Swellings ("Food That Heal")

Food That Heal



In medical parlance, swelling, turgescence or tumefaction is a transient abnormal enlargement of a body part or area not caused by proliferation of cells. It is caused by accumulation of fluid in tissues. It can occur throughout the body (generalized), or a specific part or organ can be affected (localized). Swelling is considered one of the five characteristics of inflammation; along with pain, heat, redness, and loss of function. In a general sense, the suffix "megaly" is used to indicate a growth, as in hepatomegaly, acromegaly, and splenomegaly. A body part may swell in response to injury, infection, or disease. Swelling, especially of the ankle, can occur if the body is not circulating fluid well.

Generalized swelling, or massive edema (also called anasarca), is a common sign in severely ill people. Although slight edema may be difficult to detect to the untrained eye, especially in an overweight person, massive edema is very obvious.


The symptoms of edema vary depending on the location and the extent of swelling. For most types of edema, fluid builds up under the skin, causing swelling and making the overlying area stretched and shiny. Edema may be pitting or non-pitting. With pitting edema, pressing a finger against a swollen area and then removing it leaves an indentation that slowly disappears. When edema becomes more severe, the tissue swells so much that it can't be displaced, and no indentation is left in the skin after applying pressure. This type of edema is called non-pitting. Edema that occurs over pressure points over bony areas of the body can develop into serious sores or ulcers, especially in bedridden patients.

Peripheral edema causes swelling of the ankles, feet, or legs. This type of edema is very common, especially among older adults. It is often painless, and may affect both legs. Because of gravity, the swelling is usually most severe in the lower legs, but the upper calves and thighs can be affected as well.

Pulmonary edema is a medical emergency characterized by severe difficulty breathing. Symptoms of pulmonary edema include:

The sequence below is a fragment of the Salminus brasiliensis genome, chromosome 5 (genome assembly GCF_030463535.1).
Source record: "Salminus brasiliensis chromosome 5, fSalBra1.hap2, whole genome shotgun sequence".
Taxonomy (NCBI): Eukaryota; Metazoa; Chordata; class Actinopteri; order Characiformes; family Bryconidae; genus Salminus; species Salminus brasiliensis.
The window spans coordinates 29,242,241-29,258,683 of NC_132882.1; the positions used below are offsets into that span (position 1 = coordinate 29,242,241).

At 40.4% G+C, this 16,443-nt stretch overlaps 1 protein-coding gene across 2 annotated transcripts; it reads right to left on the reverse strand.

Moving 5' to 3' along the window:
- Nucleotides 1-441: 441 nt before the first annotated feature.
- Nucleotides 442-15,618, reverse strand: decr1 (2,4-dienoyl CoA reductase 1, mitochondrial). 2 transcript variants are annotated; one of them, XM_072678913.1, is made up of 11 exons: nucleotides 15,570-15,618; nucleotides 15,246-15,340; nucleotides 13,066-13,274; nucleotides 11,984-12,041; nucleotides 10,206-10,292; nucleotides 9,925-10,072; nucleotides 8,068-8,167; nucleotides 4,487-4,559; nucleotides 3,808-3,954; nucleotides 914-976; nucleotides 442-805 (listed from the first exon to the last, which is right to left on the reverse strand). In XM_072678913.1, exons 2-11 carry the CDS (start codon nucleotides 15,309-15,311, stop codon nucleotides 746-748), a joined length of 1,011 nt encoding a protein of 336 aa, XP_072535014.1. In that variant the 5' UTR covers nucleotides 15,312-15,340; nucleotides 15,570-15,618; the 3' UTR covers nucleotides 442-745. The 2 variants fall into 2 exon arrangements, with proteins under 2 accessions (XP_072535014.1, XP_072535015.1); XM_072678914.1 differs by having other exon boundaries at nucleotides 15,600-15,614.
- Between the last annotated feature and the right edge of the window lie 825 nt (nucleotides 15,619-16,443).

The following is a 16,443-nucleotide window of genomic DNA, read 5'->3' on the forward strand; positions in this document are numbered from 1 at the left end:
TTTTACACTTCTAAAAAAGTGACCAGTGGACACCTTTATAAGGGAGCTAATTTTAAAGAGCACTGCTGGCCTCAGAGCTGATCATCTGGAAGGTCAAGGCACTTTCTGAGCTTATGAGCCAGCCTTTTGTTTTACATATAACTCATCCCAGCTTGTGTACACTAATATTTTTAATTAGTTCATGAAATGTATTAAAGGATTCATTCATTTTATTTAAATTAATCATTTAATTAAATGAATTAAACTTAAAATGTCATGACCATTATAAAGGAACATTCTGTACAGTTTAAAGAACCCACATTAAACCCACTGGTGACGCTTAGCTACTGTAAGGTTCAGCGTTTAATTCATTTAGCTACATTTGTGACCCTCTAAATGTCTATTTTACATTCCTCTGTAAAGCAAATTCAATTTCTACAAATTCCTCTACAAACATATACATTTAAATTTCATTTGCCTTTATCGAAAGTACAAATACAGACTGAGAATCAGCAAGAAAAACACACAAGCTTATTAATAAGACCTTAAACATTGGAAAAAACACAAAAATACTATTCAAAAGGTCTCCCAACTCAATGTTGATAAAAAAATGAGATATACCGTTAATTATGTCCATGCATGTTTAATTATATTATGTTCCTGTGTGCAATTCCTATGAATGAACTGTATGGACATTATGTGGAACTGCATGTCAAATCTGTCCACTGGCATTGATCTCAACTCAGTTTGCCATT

If you experience any of these symptoms, seek immediate medical attention.

How can I know if I have Swelling?

Swelling generally occurs because of an abnormal accumulation of fluid in the tissues of the lower extremity. The medical term for leg swelling from excessive fluid in the tissues is edema. Persisting indentation of a swollen leg after pressure from a finger is known as pitting edema.

Less common causes of leg swelling include diseases that cause thickness of the layers of skin, such as scleroderma and eosinophilic fasciitis. In these diseases, the leg swelling is characterized by non-pitting edema.

Patients may experience the related symptoms of Leg Sores, Leg Pain, and/or Joint Pain.

Food That Cure Swelling

Green Tea: Green tea may be helpful for reducing swelling internally due to digestive disorders or gallbladder colic. Green tea helps reduce bloating and swelling due to its high content of polyphenols, antioxidants that lessen inflammation and irritation in the gut. Green tea is available both caffeinated and decaffeainated. Caffeine can produce nervousness, irritability and sleeplessness; so if you are bothered by any of these symptoms, purchase decaffeinated tea.

Burdock Root: Another herb used by herbalists in both Eastern and Western herbal medicine is burdock root. Burdock root is primarily known as a blood-cleanser in Eastern medicine. It also possesses anti-inflammatory properties.

Burdock root may be especially useful to help remove swelling from edematous tissues in the legs and feet. It can be mashed and applied topically as a poultice, eaten raw in salads, cooked like carrots and eaten as a hot vegetable, or the dried root makes an herbal tea. If the leaves of the burdock plant are used topically, sometimes their small hairs may cause skin irritation and a rash upon contact. Stop using the burdock if this occurs and consult a health practitioner if symptoms persist.

Cranberries: Cranberries and cranberry juice have shown some efficacy in preventing the formation of certain kinds of kidney stones in those with kidney disease, reports British Journal of Urology. Cranberry juice is also known to be an effective agent in fighting lower urinary track infections due to its high vitamin C content, antibacterial properties and the presence of anthocyanin, a potent antioxidant. Cranberry juice may also be helpful in reducing edema in the feet and ankles because it stimulates increased urination and flushing of the kidneys.

The British Journal recommends combining 1 cup of pure cranberry juice with 3 cups water and drinking the total contents daily in several doses. Use only freshly juiced cranberry juice or unsweetened cranberry extract. Do not use any commercially prepared cranberry juices unless they are 100 percent cranberry.

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